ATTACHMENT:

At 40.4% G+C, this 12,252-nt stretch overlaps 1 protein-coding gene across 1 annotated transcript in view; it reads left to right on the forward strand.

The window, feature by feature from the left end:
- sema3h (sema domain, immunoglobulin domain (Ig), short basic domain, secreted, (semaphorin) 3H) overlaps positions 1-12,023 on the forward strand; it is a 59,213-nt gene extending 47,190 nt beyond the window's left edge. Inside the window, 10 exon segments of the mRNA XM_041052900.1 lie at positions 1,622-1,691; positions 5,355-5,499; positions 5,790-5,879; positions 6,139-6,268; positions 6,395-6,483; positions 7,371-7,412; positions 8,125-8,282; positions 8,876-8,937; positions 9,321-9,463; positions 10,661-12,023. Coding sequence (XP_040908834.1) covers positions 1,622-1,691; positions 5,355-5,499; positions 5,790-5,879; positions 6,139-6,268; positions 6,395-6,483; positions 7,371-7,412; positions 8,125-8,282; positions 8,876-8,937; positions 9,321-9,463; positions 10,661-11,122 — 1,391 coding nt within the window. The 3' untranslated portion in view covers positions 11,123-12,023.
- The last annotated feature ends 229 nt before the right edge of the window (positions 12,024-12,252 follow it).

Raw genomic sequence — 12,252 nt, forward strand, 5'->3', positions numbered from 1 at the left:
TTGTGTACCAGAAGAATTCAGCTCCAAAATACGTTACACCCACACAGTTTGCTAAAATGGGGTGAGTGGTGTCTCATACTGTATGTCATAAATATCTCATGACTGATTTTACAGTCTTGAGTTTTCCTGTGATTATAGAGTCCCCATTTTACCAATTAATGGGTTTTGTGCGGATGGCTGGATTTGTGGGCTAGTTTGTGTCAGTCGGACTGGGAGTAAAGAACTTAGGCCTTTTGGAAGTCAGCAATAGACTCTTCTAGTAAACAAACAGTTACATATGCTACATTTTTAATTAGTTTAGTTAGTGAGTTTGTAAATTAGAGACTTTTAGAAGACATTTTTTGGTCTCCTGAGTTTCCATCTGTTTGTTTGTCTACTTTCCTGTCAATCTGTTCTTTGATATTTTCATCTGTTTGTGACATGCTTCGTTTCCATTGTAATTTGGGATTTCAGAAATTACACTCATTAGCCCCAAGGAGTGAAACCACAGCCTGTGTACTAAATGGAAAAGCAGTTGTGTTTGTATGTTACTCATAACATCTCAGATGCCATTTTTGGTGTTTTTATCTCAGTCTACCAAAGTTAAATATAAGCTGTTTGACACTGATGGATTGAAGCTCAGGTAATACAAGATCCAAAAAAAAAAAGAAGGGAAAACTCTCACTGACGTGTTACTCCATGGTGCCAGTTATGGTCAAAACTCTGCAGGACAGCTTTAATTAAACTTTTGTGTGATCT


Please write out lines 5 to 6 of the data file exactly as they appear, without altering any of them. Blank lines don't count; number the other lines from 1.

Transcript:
Raw genomic sequence — 12,252 nt, forward strand, 5'->3', positions numbered from 1 at the left:
TTGTGTACCAGAAGAATTCAGCTCCAAAATACGTTACACCCACACAGTTTGCTAAAATGGGGTGAGTGGTGTCTCATACTGTATGTCATAAATATCTCATGACTGATTTTACAGTCTTGAGTTTTCCTGTGATTATAGAGTCCCCATTTTACCAATTAATGGGTTTTGTGCGGATGGCTGGATTTGTGGGCTAGTTTGTGTCAGTCGGACTGGGAGTAAAGAACTTAGGCCTTTTGGAAGTCAGCAATAGACTCTTCTAGTAAACAAACAGTTACATATGCTACATTTTTAATTAGTTTAGTTAGTGAGTTTGTAAATTAGAGACTTTTAGAAGACATTTTTTGGTCTCCTGAGTTTCCATCTGTTTGTTTGTCTACTTTCCTGTCAATCTGTTCTTTGATATTTTCATCTGTTTGTGACATGCTTCGTTTCCATTGTAATTTGGGATTTCAGAAATTACACTCATTAGCCCCAAGGAGTGAAACCACAGCCTGTGTACTAAATGGAAAAGCAGTTGTGTTTGTATGTTACTCATAACATCTCAGATGCCATTTTTGGTGTTTTTATCTCAGTCTACCAAAGTTAAATATAAGCTGTTTGACACTGATGGATTGAAGCTCAGGTAATACAAGATCCAAAAAAAAAAAGAAGGGAAAACTCTCACTGACGTGTTACTCCATGGTGCCAGTTATGGTCAAAACTCTGCAGGACAGCTTTAATTAAACTTTTGTGTGATCT